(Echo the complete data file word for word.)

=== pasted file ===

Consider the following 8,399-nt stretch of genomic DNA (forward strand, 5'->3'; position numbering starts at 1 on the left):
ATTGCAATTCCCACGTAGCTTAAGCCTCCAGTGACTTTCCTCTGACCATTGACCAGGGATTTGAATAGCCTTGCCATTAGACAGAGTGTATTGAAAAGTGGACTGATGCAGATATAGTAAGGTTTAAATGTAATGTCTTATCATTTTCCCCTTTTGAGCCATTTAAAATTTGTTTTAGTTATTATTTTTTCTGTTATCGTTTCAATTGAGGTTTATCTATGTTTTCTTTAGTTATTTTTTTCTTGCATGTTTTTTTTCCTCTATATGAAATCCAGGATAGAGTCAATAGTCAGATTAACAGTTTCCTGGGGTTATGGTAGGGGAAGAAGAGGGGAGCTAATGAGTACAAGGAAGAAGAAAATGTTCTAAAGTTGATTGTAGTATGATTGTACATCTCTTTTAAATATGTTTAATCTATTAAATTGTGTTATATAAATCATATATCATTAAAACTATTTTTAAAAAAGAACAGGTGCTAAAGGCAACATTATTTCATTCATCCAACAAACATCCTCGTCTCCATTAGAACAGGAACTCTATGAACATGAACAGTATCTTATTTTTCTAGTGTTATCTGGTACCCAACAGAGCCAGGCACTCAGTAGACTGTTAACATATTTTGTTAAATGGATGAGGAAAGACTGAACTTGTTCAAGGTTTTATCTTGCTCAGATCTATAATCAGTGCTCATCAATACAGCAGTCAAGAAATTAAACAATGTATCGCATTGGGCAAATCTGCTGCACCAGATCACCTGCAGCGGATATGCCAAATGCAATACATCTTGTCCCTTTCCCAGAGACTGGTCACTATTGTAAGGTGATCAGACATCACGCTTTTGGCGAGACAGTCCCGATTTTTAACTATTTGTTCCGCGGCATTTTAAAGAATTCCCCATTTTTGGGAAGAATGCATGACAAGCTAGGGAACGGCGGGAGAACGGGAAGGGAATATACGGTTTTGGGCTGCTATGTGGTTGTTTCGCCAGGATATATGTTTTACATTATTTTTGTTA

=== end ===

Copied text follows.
Consider the following 8,399-nt stretch of genomic DNA (forward strand, 5'->3'; position numbering starts at 1 on the left):
ATTGCAATTCCCACGTAGCTTAAGCCTCCAGTGACTTTCCTCTGACCATTGACCAGGGATTTGAATAGCCTTGCCATTAGACAGAGTGTATTGAAAAGTGGACTGATGCAGATATAGTAAGGTTTAAATGTAATGTCTTATCATTTTCCCCTTTTGAGCCATTTAAAATTTGTTTTAGTTATTATTTTTTCTGTTATCGTTTCAATTGAGGTTTATCTATGTTTTCTTTAGTTATTTTTTTCTTGCATGTTTTTTTTCCTCTATATGAAATCCAGGATAGAGTCAATAGTCAGATTAACAGTTTCCTGGGGTTATGGTAGGGGAAGAAGAGGGGAGCTAATGAGTACAAGGAAGAAGAAAATGTTCTAAAGTTGATTGTAGTATGATTGTACATCTCTTTTAAATATGTTTAATCTATTAAATTGTGTTATATAAATCATATATCATTAAAACTATTTTTAAAAAAGAACAGGTGCTAAAGGCAACATTATTTCATTCATCCAACAAACATCCTCGTCTCCATTAGAACAGGAACTCTATGAACATGAACAGTATCTTATTTTTCTAGTGTTATCTGGTACCCAACAGAGCCAGGCACTCAGTAGACTGTTAACATATTTTGTTAAATGGATGAGGAAAGACTGAACTTGTTCAAGGTTTTATCTTGCTCAGATCTATAATCAGTGCTCATCAATACAGCAGTCAAGAAATTAAACAATGTATCGCATTGGGCAAATCTGCTGCACCAGATCACCTGCAGCGGATATGCCAAATGCAATACATCTTGTCCCTTTCCCAGAGACTGGTCACTATTGTAAGGTGATCAGACATCACGCTTTTGGCGAGACAGTCCCGATTTTTAACTATTTGTTCCGCGGCATTTTAAAGAATTCCCCATTTTTGGGAAGAATGCATGACAAGCTAGGGAACGGCGGGAGAACGGGAAGGGAATATACGGTTTTGGGCTGCTATGTGGTTGTTTCGCCAGGATATATGTTTTACATTATTTTTGTTA